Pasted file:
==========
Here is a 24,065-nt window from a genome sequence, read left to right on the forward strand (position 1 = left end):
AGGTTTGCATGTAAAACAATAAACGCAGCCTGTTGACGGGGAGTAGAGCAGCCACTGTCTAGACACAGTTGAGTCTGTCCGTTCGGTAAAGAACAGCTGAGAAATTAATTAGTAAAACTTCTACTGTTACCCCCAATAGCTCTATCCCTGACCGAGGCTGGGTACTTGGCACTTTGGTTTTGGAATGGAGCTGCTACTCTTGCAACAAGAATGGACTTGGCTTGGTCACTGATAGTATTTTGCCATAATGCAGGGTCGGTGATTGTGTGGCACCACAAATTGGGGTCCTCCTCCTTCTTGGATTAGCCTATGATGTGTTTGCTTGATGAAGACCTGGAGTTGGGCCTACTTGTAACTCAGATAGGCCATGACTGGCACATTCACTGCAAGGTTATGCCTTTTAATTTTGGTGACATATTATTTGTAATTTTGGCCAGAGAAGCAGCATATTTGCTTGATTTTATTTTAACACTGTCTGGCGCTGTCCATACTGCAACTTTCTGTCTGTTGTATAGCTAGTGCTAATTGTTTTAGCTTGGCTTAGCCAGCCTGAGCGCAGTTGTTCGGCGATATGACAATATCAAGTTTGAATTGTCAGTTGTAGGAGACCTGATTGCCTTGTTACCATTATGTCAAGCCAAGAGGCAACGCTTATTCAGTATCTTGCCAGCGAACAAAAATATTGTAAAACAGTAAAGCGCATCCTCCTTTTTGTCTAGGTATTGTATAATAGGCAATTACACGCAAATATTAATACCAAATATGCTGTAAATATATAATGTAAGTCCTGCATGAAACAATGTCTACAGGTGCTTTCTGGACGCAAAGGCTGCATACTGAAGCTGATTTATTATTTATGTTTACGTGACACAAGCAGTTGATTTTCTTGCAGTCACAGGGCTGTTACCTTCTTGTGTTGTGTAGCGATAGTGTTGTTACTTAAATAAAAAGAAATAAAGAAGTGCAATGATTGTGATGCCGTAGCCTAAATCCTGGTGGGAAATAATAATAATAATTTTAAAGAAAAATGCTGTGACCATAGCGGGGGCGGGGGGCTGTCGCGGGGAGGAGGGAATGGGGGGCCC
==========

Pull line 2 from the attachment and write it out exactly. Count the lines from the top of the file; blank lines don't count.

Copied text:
AGGTTTGCATGTAAAACAATAAACGCAGCCTGTTGACGGGGAGTAGAGCAGCCACTGTCTAGACACAGTTGAGTCTGTCCGTTCGGTAAAGAACAGCTGAGAAATTAATTAGTAAAACTTCTACTGTTACCCCCAATAGCTCTATCCCTGACCGAGGCTGGGTACTTGGCACTTTGGTTTTGGAATGGAGCTGCTACTCTTGCAACAAGAATGGACTTGGCTTGGTCACTGATAGTATTTTGCCATAATGCAGGGTCGGTGATTGTGTGGCACCACAAATTGGGGTCCTCCTCCTTCTTGGATTAGCCTATGATGTGTTTGCTTGATGAAGACCTGGAGTTGGGCCTACTTGTAACTCAGATAGGCCATGACTGGCACATTCACTGCAAGGTTATGCCTTTTAATTTTGGTGACATATTATTTGTAATTTTGGCCAGAGAAGCAGCATATTTGCTTGATTTTATTTTAACACTGTCTGGCGCTGTCCATACTGCAACTTTCTGTCTGTTGTATAGCTAGTGCTAATTGTTTTAGCTTGGCTTAGCCAGCCTGAGCGCAGTTGTTCGGCGATATGACAATATCAAGTTTGAATTGTCAGTTGTAGGAGACCTGATTGCCTTGTTACCATTATGTCAAGCCAAGAGGCAACGCTTATTCAGTATCTTGCCAGCGAACAAAAATATTGTAAAACAGTAAAGCGCATCCTCCTTTTTGTCTAGGTATTGTATAATAGGCAATTACACGCAAATATTAATACCAAATATGCTGTAAATATATAATGTAAGTCCTGCATGAAACAATGTCTACAGGTGCTTTCTGGACGCAAAGGCTGCATACTGAAGCTGATTTATTATTTATGTTTACGTGACACAAGCAGTTGATTTTCTTGCAGTCACAGGGCTGTTACCTTCTTGTGTTGTGTAGCGATAGTGTTGTTACTTAAATAAAAAGAAATAAAGAAGTGCAATGATTGTGATGCCGTAGCCTAAATCCTGGTGGGAAATAATAATAATAATTTTAAAGAAAAATGCTGTGACCATAGCGGGGGCGGGGGGCTGTCGCGGGGAGGAGGGAATGGGGGGCCC